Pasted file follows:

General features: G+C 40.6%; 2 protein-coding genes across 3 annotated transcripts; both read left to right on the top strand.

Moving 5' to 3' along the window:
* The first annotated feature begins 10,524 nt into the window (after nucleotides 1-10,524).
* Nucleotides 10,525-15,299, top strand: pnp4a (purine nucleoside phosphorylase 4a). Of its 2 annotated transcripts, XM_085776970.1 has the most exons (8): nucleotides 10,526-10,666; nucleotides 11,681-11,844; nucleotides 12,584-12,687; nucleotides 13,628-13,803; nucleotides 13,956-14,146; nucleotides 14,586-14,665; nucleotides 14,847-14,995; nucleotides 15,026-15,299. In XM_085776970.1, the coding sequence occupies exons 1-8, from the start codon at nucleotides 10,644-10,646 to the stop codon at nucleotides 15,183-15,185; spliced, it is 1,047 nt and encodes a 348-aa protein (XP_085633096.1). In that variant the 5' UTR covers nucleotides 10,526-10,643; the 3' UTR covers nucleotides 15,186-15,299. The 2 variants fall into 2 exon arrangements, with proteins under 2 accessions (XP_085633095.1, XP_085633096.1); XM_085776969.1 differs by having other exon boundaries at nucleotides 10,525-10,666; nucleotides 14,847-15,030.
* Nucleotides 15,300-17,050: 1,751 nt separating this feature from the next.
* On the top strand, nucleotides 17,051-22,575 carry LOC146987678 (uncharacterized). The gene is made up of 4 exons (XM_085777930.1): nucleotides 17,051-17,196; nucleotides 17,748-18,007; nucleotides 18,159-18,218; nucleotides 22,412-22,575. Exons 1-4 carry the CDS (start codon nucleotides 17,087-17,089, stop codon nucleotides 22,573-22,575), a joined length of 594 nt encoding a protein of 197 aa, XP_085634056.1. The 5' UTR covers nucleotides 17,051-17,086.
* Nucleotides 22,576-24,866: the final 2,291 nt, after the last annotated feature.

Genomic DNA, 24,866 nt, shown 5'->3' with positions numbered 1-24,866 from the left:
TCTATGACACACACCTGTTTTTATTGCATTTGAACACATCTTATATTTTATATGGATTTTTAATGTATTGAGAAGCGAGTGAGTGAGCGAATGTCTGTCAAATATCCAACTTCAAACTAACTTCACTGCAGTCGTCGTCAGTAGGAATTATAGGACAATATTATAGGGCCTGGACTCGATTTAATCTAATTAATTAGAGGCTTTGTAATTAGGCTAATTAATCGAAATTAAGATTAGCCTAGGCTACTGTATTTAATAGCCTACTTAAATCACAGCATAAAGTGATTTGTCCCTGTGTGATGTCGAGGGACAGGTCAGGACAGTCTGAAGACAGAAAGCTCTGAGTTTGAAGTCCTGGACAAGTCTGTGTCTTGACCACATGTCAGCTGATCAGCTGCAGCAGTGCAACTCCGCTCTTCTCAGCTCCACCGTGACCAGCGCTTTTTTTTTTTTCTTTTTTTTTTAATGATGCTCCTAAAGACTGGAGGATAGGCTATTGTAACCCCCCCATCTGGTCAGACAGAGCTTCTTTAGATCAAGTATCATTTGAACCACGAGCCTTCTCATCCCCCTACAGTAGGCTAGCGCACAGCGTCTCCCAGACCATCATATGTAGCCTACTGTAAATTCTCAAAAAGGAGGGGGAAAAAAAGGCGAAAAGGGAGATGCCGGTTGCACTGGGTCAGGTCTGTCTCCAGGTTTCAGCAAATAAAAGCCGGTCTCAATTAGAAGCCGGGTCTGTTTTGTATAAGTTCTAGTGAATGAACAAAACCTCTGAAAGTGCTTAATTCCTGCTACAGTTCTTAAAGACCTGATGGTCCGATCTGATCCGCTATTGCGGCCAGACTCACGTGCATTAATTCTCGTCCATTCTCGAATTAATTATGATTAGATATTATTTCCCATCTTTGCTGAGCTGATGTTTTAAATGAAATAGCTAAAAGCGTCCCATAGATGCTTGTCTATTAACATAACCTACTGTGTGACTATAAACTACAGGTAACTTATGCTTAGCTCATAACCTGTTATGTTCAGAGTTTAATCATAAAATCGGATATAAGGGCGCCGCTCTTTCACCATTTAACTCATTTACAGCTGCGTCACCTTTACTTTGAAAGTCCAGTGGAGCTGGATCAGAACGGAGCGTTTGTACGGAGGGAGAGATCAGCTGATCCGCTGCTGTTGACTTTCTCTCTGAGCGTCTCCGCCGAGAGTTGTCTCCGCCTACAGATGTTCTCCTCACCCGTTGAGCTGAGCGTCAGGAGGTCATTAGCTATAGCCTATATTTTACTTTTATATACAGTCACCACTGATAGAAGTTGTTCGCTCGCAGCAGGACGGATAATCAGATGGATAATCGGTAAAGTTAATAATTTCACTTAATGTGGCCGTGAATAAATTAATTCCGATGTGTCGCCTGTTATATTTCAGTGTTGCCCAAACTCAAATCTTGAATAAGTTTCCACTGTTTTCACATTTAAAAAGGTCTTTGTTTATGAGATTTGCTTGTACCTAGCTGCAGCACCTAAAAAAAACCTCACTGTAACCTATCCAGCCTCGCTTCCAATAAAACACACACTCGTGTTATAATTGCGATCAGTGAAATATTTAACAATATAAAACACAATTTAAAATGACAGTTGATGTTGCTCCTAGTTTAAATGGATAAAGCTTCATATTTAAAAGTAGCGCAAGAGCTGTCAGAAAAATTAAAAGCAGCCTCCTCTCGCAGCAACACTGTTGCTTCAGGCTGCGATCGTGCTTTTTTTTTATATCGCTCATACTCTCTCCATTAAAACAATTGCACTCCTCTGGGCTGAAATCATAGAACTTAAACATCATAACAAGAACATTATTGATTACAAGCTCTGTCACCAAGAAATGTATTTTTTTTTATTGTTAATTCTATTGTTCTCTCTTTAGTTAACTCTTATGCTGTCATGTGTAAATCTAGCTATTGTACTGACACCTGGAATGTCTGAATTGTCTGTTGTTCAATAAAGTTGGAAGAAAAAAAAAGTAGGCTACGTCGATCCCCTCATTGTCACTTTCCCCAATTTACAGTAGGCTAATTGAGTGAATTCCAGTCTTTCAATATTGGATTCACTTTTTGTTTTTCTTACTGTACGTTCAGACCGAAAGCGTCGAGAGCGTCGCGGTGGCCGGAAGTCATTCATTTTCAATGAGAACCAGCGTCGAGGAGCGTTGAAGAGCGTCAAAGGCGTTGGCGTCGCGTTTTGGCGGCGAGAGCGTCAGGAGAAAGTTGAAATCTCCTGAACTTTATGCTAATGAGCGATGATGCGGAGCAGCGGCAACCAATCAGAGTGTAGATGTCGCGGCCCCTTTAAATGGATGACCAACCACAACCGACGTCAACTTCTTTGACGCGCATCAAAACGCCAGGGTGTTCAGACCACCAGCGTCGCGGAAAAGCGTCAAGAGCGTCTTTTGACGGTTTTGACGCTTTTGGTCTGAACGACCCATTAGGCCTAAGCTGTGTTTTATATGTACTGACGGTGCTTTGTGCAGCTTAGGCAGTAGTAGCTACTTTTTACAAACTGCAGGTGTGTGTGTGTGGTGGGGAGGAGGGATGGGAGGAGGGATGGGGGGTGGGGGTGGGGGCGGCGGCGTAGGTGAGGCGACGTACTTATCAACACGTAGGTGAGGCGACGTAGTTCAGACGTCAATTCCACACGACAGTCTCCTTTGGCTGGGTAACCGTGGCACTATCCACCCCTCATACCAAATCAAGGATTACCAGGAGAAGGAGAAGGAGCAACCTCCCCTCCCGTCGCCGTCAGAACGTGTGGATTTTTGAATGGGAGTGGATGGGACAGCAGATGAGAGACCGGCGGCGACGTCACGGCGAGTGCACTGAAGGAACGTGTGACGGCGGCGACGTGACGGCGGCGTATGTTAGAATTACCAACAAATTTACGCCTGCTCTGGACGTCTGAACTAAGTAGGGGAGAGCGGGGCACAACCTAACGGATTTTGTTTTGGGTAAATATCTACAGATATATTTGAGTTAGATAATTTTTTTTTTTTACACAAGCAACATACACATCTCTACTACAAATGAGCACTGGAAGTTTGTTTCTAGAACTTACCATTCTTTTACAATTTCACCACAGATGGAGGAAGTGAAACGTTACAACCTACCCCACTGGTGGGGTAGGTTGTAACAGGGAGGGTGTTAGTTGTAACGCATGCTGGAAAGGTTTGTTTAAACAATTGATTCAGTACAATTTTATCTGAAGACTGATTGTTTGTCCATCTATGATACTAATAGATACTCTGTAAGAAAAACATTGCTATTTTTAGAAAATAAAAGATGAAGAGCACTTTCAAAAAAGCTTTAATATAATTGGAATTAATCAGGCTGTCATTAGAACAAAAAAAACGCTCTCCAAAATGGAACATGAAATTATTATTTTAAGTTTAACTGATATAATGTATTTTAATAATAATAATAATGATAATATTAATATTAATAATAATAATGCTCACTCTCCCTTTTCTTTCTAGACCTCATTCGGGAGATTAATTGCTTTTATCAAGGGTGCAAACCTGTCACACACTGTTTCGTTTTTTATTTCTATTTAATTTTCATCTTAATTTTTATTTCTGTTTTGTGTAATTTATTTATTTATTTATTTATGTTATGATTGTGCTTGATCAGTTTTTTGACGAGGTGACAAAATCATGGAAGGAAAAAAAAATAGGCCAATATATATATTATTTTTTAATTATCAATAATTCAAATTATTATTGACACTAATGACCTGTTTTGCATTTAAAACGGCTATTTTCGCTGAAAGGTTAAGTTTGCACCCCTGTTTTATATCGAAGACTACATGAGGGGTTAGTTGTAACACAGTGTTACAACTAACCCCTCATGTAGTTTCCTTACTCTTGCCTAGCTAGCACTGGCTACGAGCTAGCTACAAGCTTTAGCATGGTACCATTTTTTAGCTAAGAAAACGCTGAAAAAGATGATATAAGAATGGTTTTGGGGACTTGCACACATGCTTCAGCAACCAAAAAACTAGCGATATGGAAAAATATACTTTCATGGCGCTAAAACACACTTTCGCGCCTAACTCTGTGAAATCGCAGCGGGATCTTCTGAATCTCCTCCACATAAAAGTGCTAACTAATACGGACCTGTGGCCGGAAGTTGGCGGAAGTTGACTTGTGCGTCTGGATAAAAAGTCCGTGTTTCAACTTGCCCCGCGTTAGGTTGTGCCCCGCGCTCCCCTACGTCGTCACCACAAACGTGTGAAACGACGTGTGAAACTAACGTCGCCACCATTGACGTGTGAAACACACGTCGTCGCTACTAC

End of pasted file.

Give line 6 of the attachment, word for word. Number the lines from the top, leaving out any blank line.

* On the top strand, nucleotides 17,051-22,575 carry LOC146987678 (uncharacterized). The gene is made up of 4 exons (XM_085777930.1): nucleotides 17,051-17,196; nucleotides 17,748-18,007; nucleotides 18,159-18,218; nucleotides 22,412-22,575. Exons 1-4 carry the CDS (start codon nucleotides 17,087-17,089, stop codon nucleotides 22,573-22,575), a joined length of 594 nt encoding a protein of 197 aa, XP_085634056.1. The 5' UTR covers nucleotides 17,051-17,086.